In 1415 at the age of 21, Henry convinced his father, King John I, to conquer the port of Ceuta on the North African coast. This Moorish stronghold in the Strait of Gibraltar had long been used as a base for Barbary pirates who raided the Portuguese coast, capturing locals and selling them in the African slave market. Soon after, he was exploring the West African coast, hunting pirates and seeking the source of the area’s lucrative gold trade and the legendary Christian Kingdom of Prester John.
Because Mediterranean ships of the era were too slow and heavy for these dangerous forays into the Atlantic Ocean, a new and much lighter ship was developed that was faster and more maneuverable. Rigged with 2 or 3 lateen sails, these shallow-keeled Portuguese caravels of 50 to 150 tons were able to tack against the wind and sail upriver into shallow coastal waters.
Soon Henry’s explorers were discovering new lands in the eastern Atlantic, including the Madeira Islands (1420) and Azores (1430), which were quickly colonized. They also discovered the volta do mar (Portuguese for “turn of the sea“), the navigational technique whereby mariners returning to Portugal from the west coast of Africa had to follow the clockwise currents and trade winds and sail northwest to reach northeast. This was a major innovation in Atlantic navigation that would play a major role in future exploration. By the time of Henry’s death in 1460, Portuguese caravels had discovered the Cape Verde Archipelago and circumvented the Muslin land-based trade routes across the western Sahara Desert, thus enabling direct trade for gold and slaves.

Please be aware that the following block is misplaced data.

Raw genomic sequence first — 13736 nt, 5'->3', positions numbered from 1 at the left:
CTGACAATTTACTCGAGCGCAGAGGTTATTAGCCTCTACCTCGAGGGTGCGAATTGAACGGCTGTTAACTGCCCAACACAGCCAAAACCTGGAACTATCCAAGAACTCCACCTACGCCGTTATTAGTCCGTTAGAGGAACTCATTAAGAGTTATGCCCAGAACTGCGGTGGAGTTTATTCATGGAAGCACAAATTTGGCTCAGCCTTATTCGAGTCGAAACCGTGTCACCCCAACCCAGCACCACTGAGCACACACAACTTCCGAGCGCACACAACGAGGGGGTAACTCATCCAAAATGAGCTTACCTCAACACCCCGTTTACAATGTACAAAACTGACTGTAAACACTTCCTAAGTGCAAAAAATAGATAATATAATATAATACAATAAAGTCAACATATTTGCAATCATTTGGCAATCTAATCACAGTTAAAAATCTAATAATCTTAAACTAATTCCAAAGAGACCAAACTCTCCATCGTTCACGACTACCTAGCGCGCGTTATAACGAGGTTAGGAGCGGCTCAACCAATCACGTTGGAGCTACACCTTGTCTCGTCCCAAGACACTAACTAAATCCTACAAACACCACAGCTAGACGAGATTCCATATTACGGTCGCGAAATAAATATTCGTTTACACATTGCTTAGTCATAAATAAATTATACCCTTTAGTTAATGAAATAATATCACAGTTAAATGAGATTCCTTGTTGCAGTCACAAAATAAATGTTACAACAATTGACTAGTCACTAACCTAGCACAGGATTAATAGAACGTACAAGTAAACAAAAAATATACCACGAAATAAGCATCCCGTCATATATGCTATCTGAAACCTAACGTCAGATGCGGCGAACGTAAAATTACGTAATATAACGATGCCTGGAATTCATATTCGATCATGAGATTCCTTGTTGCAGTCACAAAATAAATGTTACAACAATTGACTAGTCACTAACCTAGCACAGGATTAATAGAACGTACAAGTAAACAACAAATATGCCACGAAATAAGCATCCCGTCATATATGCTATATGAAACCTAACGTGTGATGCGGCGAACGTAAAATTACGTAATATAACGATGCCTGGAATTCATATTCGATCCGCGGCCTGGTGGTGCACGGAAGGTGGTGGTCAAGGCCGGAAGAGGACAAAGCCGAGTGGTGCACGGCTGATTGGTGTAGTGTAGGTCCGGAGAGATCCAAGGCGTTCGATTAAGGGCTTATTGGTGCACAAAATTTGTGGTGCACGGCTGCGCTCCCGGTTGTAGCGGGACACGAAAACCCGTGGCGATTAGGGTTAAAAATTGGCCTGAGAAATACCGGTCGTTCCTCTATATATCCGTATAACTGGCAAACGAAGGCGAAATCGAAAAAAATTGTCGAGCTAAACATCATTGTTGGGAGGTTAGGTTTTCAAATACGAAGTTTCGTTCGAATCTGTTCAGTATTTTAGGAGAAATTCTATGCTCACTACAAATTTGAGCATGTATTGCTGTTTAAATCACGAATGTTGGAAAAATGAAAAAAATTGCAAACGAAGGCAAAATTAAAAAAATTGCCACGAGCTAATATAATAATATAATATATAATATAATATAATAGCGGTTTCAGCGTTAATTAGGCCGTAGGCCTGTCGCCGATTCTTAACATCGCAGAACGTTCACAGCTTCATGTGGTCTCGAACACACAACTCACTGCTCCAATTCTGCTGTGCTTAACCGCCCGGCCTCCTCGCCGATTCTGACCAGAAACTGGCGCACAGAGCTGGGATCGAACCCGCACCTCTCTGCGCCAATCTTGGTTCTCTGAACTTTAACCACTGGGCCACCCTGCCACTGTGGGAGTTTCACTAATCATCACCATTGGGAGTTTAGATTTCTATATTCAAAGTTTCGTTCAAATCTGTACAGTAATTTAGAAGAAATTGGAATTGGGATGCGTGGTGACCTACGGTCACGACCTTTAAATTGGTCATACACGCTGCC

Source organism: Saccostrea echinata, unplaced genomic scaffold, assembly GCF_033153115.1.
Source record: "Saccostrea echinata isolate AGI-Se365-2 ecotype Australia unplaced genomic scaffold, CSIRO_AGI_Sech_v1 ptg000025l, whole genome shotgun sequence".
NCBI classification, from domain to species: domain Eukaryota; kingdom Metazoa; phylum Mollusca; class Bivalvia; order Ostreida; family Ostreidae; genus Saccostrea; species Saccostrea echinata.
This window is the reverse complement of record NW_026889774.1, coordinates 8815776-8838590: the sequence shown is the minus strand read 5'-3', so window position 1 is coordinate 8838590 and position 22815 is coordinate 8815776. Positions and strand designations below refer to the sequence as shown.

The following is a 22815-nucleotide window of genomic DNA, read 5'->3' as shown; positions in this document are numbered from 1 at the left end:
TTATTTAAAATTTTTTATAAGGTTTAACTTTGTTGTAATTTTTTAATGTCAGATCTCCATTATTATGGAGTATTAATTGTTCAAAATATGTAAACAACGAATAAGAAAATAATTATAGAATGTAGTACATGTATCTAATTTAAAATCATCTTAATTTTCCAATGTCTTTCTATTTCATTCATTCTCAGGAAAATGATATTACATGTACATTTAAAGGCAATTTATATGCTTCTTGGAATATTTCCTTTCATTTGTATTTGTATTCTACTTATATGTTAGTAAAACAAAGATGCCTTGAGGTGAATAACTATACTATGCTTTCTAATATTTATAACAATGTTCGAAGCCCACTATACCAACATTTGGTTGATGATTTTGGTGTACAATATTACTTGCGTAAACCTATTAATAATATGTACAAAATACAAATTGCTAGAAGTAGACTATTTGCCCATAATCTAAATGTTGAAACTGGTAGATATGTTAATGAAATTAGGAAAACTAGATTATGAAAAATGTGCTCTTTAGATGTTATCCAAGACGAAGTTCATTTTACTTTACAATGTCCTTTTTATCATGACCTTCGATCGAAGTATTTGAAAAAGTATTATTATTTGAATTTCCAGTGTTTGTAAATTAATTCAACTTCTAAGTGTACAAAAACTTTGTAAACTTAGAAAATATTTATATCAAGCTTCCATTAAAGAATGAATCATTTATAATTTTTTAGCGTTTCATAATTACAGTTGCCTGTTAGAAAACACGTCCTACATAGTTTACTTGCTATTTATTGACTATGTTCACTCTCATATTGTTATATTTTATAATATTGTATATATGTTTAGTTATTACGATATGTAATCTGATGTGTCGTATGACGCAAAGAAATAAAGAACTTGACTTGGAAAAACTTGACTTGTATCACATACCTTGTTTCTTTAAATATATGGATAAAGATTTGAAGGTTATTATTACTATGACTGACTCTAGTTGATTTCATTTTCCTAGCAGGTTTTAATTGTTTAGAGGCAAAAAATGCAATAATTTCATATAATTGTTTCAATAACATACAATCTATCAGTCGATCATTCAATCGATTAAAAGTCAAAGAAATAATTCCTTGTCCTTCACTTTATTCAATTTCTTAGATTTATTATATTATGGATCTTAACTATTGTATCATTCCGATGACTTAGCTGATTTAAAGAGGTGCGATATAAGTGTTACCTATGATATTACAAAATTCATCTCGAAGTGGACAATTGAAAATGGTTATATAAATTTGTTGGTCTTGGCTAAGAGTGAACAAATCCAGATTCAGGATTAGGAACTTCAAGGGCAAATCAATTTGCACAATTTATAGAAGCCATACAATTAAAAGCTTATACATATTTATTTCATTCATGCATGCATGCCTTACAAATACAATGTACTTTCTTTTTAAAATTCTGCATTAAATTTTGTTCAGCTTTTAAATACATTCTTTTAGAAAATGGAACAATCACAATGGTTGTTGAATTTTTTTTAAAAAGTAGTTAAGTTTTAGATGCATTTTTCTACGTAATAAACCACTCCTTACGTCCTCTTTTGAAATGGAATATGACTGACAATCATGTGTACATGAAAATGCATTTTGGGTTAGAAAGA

During the generation that followed, Portuguese explorers continued south along the west coast of Africa until 1488 when Bartolomeu Dias sailed around the southernmost tip of the continent, becoming the first European to reach the Indian Ocean from the Atlantic. Four years later in 1492, Christopher Columbus followed the volta do mar on his first voyage west across the Atlantic Ocean in search of the East Indies.
On October 12 he landed on a Bahamian Island which he claimed for supporting monarchs Ferdinand II of Aragon and Isabella I of Castile, after being rejected by King John II of Portugal on the basis that his estimated travel distance of 2400 miles was far too low and Diaz had already rounded the “Cape of Good Hope” for an eastern maritime route to Asia.